Today I’m the next stop on the UFOvember blog hop! Bobbie Gentili of Geeky Bobbin is hosting the 2nd annual UFOvember to help quilters and crafters resume, rework or rehome their UFOs – or UnFinished Objects.
I was super excited and honored that Bobbie asked me to join the fun for #ufovember2021 because I love Bobbie’s mission and I definitely need to take stock of my UFOs.
For my turn, I selected a UFO to rework. I have about an even split of UFOs where half are patterns, so I know what the next steps are, and half are just me playing with fabric and not knowing for sure what to do next.
I designed a small burst-like FPP block in the summer of 2020. I wanted to use Libs Elliott’s new Phosphor fabric, which has a great denim-like texture, for this block. There are 12 colors in the original Phosphor, so I made 12 blocks.
Originally, I envisioned placing four blocks at 45 degree angles so that I could create a diamond shape with the bursts facing out. I wanted to place three of these diamond shapes stacked on top of each other in one column and piece the entire rest of the quilt with solid black fabric. So essentially an almost entire quilt made of black fabric with one strip of diamonds about a third of the way in from the right. There was going to be lots of interesting math and likely y-seams to this plan. And then, I just stopped. Probably because of all the interesting math and y-seams!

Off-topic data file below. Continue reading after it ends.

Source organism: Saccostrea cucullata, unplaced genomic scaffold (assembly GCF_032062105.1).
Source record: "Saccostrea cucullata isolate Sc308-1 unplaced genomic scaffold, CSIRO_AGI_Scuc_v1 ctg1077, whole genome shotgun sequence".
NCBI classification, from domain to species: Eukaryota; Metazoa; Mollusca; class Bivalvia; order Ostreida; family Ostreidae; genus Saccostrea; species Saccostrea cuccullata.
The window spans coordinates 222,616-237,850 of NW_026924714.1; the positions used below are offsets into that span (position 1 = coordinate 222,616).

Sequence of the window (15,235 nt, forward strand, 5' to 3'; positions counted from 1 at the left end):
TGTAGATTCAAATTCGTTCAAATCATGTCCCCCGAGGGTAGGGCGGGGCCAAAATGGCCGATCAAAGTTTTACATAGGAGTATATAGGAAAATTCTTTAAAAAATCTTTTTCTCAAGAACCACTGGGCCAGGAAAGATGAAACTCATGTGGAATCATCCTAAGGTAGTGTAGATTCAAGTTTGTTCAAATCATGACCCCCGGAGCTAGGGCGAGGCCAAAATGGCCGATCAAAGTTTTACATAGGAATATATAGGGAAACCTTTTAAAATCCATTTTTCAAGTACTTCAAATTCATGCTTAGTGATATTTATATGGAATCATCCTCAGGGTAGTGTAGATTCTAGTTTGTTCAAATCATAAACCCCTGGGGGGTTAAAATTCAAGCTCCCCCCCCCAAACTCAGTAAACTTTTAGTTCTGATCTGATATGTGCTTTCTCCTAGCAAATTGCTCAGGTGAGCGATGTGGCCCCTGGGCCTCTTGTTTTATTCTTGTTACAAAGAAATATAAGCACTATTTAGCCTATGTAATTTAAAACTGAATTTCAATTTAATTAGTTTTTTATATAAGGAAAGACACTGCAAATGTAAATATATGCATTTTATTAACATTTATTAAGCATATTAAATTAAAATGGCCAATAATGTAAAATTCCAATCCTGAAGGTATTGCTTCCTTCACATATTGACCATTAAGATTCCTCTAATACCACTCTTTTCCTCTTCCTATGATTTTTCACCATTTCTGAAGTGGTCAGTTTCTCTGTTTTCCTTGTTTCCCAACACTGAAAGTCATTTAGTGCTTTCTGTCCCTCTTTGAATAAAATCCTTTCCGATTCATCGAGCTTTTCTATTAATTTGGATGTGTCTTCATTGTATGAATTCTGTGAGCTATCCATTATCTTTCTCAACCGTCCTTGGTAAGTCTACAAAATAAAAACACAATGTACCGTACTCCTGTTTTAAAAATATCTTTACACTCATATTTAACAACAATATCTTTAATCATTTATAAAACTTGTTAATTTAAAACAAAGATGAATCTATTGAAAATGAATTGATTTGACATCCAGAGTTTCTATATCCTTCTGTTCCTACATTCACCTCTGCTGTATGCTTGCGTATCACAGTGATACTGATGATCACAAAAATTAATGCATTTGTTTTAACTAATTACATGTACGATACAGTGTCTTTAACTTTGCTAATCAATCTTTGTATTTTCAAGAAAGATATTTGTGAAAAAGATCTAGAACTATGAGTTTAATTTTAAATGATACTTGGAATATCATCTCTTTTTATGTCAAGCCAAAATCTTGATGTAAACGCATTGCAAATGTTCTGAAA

When I picked up the project again this month, the one thing I didn’t want to do was just place all the blocks next to each other. I love non-repeated block based quilts when I have the opportunity to play and design quilts. Basically, I didn’t want to lay them out in a grid and call it good.
So what did I do? Laid it out in a grid and called it good! For good reason though! When I laid out the blocks in varying patterns, nothing was quite right. In my mind, I wanted this to be a throw quilt. So I keep stretching out the design ideas to accommodate that. Then I placed the burst blocks next to each other.
When I designed the block, I intentionally made sure nothing was equal-sized. If the bursts were to ever touch, I didn’t want everything to line up perfectly. So when I did line up all 12 blocks in a 4 x 3 grid, I loved how organic it felt to see the colorful bursts touch but not line up. I really liked the way the overall design was taking shape!
Here are several images I created by taking my one photo of the blocks and trying out different border options.
As you can see, I first thought about adding a small colorful border in fabrics that matched each block. I also tried out the thick black border. And then I combined the two ideas – adding a small thin colorful matching border and then a thick black border. I knew this was it!
To finish the quilt, I pulled out almost a dozen colors of 50 wt Aurifil thread and just started adding organic vertical lines. Most are spaced about 1/8” to ¼” apart.
I used an Art Theory print from Alison Glass for the binding. I am so pleased with the final result!!
Quilt Blogger Contributors to #UFOvember2021 are listed below. I hope you have time to check out all the amazing tips and inspiration from these makers!